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Thanks for that explanation 596. That makes perfect sense. That would drive me nuts and I am good for a few bad holes per round. Also I choose not to play certain courses at certain time because I know my golf limitations and I would never want to ruin another golfers day. BUT that goes for the ahole who thinks he is in a tourny on a public course that is actually a beginner course and wants some kind of special treatment because they are a decent player. Can't stand those types. We all start somewhere and as long as I am outside playing golf and having fun and NOT holding up play than let it go.

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Not gonna lie, playing tree-lined/wooded courses with high handicappers can kind of suck.  I don't want to have to look for golf balls and/or wait on every hole.  Almost anything else (e.g. taking a shot or two more per hole) is fine.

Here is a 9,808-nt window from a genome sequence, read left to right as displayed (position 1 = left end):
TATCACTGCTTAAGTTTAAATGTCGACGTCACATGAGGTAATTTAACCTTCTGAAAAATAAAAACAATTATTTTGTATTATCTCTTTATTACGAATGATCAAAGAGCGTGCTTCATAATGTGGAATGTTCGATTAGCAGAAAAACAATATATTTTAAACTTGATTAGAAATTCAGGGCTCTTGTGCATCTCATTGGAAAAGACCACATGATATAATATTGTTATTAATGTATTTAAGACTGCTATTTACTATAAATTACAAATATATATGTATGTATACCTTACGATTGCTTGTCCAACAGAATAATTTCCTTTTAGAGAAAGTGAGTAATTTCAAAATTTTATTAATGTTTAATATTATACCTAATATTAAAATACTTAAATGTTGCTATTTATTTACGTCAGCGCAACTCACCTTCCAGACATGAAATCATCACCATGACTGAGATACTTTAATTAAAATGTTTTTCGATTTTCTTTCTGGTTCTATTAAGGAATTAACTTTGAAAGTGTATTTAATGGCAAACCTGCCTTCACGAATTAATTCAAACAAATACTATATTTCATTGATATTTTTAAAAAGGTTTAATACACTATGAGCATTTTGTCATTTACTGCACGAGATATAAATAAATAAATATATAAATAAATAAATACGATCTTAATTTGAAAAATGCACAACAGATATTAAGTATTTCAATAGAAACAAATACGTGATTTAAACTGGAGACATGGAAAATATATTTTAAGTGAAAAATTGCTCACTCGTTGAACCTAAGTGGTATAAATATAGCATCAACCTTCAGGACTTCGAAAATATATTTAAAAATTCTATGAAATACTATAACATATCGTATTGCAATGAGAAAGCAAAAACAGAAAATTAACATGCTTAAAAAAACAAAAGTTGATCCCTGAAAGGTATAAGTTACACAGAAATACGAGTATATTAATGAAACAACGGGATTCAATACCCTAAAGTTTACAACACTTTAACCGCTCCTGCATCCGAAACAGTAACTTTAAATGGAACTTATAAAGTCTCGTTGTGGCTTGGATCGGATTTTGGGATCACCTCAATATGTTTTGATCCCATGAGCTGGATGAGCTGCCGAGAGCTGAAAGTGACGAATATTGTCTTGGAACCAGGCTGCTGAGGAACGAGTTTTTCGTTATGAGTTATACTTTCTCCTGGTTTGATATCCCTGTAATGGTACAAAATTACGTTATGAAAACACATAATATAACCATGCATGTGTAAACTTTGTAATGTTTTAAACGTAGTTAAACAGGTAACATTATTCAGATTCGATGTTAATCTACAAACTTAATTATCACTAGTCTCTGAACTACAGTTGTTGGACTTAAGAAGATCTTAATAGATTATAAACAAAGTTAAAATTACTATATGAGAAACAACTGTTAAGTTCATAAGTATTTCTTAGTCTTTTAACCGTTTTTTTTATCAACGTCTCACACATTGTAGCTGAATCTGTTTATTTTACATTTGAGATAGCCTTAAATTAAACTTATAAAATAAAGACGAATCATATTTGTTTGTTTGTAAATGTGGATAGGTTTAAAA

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Jman, I don't think you should limit yourself from playing certain courses at certain times because of your handicap. Statistically they are way more 18 and up handicappers than singles and as long as you're good company, playing at a good pace and have fun you wouldn't ruin anyone's day.

I'm one summer away from being a single handicap and I usually play with my brother who's a 8.5. We've been matched up with high-handicappers a bunch of times and as long as they play at a good pace and are good sports (which works both ways) about everything then it's fine.